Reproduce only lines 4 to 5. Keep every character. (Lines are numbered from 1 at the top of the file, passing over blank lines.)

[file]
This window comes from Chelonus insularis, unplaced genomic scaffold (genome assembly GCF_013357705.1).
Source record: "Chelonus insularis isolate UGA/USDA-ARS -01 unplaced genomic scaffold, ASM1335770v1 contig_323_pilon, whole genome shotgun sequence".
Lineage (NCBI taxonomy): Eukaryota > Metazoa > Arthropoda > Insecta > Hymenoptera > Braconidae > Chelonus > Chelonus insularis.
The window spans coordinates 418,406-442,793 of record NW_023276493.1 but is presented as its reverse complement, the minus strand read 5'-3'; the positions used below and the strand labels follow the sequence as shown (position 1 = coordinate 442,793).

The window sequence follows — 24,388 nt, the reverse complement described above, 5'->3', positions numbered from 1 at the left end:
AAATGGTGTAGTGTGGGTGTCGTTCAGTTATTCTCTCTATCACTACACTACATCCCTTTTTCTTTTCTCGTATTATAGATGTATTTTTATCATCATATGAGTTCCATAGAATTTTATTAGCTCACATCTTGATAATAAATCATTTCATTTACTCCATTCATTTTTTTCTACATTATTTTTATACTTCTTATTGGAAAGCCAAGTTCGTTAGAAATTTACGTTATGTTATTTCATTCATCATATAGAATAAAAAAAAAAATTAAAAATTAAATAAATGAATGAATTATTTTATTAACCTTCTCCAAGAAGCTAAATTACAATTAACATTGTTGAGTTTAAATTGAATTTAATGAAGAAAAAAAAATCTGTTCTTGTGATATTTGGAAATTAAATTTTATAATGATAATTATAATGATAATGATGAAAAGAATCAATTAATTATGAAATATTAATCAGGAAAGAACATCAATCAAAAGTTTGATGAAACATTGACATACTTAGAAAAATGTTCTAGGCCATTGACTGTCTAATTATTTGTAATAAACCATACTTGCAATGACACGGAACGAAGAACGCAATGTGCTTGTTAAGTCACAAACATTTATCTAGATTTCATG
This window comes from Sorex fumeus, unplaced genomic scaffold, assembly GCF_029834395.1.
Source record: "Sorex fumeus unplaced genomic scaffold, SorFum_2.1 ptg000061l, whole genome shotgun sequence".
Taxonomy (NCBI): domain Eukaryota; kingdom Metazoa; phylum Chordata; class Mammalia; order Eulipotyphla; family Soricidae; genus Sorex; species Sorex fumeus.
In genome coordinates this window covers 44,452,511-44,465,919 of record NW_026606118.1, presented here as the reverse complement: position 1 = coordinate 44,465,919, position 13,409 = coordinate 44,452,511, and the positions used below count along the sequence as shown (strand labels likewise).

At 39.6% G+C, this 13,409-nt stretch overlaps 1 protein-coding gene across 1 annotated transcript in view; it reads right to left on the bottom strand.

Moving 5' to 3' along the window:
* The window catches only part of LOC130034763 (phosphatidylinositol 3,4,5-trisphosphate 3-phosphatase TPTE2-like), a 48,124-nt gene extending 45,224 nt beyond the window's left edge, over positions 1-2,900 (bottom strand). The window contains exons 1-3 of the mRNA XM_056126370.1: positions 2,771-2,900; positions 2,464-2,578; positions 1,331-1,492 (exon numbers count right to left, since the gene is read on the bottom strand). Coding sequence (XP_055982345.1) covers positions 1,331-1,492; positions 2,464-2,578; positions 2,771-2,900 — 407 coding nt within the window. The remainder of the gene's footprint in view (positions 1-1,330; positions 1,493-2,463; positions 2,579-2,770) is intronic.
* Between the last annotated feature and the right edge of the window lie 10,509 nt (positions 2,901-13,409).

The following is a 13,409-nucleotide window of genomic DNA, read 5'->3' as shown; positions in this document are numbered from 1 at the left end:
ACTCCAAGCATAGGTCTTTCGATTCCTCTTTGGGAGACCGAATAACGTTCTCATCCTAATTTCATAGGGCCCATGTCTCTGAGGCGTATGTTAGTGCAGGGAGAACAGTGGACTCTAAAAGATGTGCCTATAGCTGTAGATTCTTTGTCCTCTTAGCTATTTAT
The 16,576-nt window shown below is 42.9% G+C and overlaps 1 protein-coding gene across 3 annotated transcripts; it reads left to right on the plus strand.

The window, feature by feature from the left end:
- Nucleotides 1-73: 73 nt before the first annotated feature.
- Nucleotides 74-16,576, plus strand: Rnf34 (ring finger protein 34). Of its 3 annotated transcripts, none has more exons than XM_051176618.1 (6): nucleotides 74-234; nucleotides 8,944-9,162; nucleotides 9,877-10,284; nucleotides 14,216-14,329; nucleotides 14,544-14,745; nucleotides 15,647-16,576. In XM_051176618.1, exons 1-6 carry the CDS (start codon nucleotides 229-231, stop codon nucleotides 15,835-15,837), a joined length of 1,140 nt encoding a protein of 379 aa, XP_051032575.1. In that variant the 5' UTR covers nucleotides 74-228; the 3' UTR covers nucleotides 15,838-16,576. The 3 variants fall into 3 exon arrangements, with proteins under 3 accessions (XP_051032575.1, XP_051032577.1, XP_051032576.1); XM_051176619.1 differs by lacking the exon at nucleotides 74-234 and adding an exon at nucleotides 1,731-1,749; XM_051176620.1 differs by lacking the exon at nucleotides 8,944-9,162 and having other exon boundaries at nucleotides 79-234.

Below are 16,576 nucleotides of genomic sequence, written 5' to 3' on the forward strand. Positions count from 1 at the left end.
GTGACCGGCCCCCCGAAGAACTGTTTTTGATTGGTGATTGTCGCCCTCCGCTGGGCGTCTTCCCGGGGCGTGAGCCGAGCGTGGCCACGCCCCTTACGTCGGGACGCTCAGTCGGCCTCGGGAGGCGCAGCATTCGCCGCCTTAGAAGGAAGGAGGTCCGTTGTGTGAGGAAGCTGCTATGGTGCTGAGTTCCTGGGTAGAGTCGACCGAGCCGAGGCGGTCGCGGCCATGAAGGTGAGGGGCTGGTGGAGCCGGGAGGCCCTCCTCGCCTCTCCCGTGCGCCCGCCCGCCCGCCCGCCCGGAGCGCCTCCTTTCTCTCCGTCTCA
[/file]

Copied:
The window spans coordinates 418,406-442,793 of record NW_023276493.1 but is presented as its reverse complement, the minus strand read 5'-3'; the positions used below and the strand labels follow the sequence as shown (position 1 = coordinate 442,793).

The window sequence follows — 24,388 nt, the reverse complement described above, 5'->3', positions numbered from 1 at the left end: